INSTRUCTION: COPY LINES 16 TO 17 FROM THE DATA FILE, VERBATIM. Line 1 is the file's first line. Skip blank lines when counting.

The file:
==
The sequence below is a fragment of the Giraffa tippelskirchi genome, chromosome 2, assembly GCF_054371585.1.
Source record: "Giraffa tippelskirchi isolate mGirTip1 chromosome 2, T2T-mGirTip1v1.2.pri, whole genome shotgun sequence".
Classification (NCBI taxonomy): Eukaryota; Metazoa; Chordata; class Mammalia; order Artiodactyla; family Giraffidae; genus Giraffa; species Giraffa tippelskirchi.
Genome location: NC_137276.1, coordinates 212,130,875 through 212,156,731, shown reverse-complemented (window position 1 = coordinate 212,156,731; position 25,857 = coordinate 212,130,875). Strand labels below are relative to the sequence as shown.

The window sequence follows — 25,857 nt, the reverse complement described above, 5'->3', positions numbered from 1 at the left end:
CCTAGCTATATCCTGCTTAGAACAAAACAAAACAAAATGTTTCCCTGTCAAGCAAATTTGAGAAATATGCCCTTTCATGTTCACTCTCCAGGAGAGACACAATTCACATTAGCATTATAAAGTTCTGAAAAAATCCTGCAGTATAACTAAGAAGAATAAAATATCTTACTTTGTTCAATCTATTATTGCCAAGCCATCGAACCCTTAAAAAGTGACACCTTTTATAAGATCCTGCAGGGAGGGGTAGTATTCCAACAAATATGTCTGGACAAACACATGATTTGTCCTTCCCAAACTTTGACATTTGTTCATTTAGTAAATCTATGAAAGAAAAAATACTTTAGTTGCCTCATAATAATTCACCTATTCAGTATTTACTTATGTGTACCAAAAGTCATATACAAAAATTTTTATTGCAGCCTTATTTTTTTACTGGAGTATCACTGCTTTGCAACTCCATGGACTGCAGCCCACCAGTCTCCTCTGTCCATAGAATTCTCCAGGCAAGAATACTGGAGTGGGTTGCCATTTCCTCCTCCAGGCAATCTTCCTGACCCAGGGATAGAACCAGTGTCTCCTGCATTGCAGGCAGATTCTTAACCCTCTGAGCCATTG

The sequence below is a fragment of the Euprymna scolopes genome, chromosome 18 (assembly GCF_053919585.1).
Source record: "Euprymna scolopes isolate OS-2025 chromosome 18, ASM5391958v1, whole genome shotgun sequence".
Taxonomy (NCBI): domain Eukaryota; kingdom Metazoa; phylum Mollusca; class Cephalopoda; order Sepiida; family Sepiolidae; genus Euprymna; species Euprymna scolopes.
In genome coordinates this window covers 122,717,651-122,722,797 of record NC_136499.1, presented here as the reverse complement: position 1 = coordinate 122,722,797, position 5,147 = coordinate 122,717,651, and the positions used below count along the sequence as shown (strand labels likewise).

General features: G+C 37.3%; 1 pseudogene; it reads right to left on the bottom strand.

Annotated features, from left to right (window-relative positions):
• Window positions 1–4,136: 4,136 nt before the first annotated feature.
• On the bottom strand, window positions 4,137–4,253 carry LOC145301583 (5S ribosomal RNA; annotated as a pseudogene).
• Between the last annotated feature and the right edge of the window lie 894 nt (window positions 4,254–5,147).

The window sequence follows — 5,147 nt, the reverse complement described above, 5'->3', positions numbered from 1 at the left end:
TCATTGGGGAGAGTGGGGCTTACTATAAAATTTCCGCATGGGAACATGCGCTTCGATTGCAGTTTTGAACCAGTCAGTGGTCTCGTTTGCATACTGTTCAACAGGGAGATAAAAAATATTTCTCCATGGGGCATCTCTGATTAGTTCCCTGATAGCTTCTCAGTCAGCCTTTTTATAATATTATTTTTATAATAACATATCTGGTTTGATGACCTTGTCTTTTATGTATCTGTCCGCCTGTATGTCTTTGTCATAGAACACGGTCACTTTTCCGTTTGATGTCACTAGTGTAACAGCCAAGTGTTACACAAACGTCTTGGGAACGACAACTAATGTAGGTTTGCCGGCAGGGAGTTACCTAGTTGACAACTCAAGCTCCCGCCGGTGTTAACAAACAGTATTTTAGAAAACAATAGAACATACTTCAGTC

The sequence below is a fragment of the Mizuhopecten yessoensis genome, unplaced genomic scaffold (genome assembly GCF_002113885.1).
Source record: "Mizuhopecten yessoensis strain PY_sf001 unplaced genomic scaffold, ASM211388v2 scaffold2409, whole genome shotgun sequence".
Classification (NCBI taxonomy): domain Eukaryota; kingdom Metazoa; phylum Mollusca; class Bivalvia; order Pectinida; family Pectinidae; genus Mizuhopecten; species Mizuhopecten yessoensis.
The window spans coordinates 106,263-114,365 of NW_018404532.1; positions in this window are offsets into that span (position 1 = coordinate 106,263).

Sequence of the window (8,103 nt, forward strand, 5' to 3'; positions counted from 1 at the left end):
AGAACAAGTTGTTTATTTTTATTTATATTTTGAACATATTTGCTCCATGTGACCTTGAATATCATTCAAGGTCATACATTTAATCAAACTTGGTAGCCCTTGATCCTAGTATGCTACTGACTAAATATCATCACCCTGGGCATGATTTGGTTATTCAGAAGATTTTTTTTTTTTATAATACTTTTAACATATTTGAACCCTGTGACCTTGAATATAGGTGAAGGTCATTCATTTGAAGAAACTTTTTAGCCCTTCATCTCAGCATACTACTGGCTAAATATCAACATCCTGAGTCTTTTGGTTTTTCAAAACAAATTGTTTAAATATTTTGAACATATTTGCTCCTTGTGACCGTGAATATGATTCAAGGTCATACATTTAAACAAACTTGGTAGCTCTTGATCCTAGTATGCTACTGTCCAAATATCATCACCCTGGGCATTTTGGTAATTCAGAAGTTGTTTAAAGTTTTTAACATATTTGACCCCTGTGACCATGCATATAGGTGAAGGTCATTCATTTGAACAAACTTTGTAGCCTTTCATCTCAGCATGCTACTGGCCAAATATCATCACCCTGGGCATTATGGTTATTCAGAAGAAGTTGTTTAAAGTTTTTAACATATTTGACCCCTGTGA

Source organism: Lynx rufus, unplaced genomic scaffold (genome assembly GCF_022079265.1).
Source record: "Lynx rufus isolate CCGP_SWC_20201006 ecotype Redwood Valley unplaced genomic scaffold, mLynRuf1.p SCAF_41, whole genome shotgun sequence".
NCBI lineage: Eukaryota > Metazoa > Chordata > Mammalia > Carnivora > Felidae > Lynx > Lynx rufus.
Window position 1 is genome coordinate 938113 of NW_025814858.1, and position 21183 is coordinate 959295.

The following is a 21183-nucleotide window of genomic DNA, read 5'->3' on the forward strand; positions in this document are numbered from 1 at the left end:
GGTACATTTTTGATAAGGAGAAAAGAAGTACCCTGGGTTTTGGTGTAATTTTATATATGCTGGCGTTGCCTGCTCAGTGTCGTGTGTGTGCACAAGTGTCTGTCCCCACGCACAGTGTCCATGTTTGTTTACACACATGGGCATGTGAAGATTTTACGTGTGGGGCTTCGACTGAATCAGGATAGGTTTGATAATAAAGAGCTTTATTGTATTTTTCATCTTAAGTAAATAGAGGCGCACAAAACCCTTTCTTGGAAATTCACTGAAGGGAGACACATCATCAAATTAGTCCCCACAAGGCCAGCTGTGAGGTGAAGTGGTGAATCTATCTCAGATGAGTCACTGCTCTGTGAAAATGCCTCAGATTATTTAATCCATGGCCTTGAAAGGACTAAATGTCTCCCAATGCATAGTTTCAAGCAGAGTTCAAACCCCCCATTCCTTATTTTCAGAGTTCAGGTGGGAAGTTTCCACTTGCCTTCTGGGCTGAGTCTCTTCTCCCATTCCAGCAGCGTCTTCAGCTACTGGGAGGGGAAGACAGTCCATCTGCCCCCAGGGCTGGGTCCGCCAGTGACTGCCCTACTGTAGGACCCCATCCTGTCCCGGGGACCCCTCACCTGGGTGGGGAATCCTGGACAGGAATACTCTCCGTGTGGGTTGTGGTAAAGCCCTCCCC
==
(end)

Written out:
The window sequence follows — 5,147 nt, the reverse complement described above, 5'->3', positions numbered from 1 at the left end:
TCATTGGGGAGAGTGGGGCTTACTATAAAATTTCCGCATGGGAACATGCGCTTCGATTGCAGTTTTGAACCAGTCAGTGGTCTCGTTTGCATACTGTTCAACAGGGAGATAAAAAATATTTCTCCATGGGGCATCTCTGATTAGTTCCCTGATAGCTTCTCAGTCAGCCTTTTTATAATATTATTTTTATAATAACATATCTGGTTTGATGACCTTGTCTTTTATGTATCTGTCCGCCTGTATGTCTTTGTCATAGAACACGGTCACTTTTCCGTTTGATGTCACTAGTGTAACAGCCAAGTGTTACACAAACGTCTTGGGAACGACAACTAATGTAGGTTTGCCGGCAGGGAGTTACCTAGTTGACAACTCAAGCTCCCGCCGGTGTTAACAAACAGTATTTTAGAAAACAATAGAACATACTTCAGTC